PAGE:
Grind me until I’m dust
Push me til I break
Wire me until I conform
Treat me like an experiment
Just a rat in a cage
Another rat in a cage
Another rat in a cage
Another rat in a cage
Rat in a cage
© Fi S. J. Brown

To Me (for Valentine’s Day)

Do not feel this day is only for lovers,
Love yourself and forget the others.
Twist from left to right to form a hug,
Or fill tea or coffee in your prized mug.

Stop counting flaws in worried fear,
Self-love is something sing and cheer.
And for all the tears you have shed,
Forgive yourself in whisper to the head.

Flowers and chocolates are nice things,
But a temporary fix for the heart strings.
Embrace your talents and value yourself,
Do not leave them making dust on a shelf.

Know your worth cannot be bought or sold,
And do not follow the path of fool’s gold.
You are free flowing like an endless wave,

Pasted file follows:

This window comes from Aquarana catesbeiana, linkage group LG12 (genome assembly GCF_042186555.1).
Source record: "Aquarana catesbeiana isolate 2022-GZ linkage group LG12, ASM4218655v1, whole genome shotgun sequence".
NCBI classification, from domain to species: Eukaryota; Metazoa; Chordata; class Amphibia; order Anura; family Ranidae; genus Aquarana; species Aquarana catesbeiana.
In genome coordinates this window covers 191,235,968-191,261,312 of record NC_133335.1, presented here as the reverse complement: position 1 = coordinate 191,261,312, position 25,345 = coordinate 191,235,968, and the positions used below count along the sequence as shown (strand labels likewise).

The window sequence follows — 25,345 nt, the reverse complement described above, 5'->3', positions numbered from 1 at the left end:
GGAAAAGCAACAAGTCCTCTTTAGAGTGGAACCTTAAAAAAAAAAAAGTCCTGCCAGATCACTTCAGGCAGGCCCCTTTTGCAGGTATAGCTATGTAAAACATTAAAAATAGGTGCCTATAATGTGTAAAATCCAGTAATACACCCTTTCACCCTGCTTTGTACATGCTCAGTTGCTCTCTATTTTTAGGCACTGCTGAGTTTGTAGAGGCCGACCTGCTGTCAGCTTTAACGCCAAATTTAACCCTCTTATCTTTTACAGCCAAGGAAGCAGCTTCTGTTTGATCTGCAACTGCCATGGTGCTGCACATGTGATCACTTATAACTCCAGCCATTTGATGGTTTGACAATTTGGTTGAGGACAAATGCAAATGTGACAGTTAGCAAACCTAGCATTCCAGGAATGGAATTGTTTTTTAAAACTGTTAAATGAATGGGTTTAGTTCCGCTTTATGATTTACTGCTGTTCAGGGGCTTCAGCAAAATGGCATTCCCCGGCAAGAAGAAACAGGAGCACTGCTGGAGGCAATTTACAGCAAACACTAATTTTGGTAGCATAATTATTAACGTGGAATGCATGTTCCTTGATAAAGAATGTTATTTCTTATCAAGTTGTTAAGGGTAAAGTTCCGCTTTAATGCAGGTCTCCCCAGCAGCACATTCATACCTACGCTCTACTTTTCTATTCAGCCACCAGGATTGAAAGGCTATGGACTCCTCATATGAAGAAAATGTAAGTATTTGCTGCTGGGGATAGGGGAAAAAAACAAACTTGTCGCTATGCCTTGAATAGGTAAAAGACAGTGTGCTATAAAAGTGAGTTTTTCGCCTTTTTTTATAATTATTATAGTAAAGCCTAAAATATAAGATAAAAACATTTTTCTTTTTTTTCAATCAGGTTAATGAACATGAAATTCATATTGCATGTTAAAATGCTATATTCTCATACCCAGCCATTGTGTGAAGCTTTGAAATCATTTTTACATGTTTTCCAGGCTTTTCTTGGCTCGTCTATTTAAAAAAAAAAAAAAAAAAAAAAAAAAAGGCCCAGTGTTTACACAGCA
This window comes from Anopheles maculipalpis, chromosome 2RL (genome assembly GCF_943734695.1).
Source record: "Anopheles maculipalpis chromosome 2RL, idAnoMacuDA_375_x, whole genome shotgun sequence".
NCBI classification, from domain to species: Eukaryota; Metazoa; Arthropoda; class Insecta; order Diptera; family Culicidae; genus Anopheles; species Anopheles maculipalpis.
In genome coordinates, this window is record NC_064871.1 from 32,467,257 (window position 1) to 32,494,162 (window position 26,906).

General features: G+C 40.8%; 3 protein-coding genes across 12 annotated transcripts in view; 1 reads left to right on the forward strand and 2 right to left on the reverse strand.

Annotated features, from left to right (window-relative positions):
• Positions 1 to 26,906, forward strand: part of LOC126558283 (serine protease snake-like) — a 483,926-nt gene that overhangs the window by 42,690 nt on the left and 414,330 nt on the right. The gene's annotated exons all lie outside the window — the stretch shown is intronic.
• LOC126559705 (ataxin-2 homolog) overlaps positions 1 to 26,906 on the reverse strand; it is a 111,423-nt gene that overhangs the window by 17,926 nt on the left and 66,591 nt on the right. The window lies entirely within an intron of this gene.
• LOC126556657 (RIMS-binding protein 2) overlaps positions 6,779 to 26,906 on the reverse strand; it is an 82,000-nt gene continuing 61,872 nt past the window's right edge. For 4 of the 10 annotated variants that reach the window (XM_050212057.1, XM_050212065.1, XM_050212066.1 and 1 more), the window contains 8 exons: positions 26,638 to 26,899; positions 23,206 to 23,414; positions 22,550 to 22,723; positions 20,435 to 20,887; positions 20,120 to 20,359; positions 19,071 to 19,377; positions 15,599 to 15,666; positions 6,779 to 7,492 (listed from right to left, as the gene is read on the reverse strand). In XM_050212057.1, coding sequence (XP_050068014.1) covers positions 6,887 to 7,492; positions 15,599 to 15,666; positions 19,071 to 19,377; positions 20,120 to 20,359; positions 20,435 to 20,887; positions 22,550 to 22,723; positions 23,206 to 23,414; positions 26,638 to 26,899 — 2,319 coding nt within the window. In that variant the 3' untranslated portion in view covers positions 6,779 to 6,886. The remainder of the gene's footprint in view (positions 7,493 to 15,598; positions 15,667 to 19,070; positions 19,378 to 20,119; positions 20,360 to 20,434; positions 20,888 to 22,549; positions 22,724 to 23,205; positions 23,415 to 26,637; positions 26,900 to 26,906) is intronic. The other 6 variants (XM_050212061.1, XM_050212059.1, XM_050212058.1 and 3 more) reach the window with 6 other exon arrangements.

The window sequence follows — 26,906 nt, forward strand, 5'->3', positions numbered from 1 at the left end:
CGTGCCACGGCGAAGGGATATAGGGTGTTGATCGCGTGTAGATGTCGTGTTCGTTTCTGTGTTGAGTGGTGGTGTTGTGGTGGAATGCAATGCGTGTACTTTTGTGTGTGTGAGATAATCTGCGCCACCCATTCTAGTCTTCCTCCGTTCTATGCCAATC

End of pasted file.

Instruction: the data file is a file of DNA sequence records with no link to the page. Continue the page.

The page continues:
An unbound spirit that few grasp or crave.

Embrace not in a passionate lustful kiss,
And fill with inner compassionate bliss.
Your light is bright like the stars at night,
Shine on knowing everything is alright.

© Fi S. J. Brown

A Lesson in Self Love

This weekend I have been thinking about school, and what they do or do not teach us. We are taught about relationships, but they miss out the most unique and complicated one of all, which we can never walk away from. That is our relationship with ourselves.

Every flaw we magnify like it was a volcanic crater, finding ourselves like a Swiss cheese not the work in progress we are. We do not let wounds heal, as seldom give ourselves time out, or pick away again and again at the scabs so continue to hurt us. Every mistake we judge ourselves, sentencing to years and life, which we would never demand of another, unless for some heinous crime. We wear masks, as frightened that others may not like the real us, and wear them so often we do not know or love ourselves.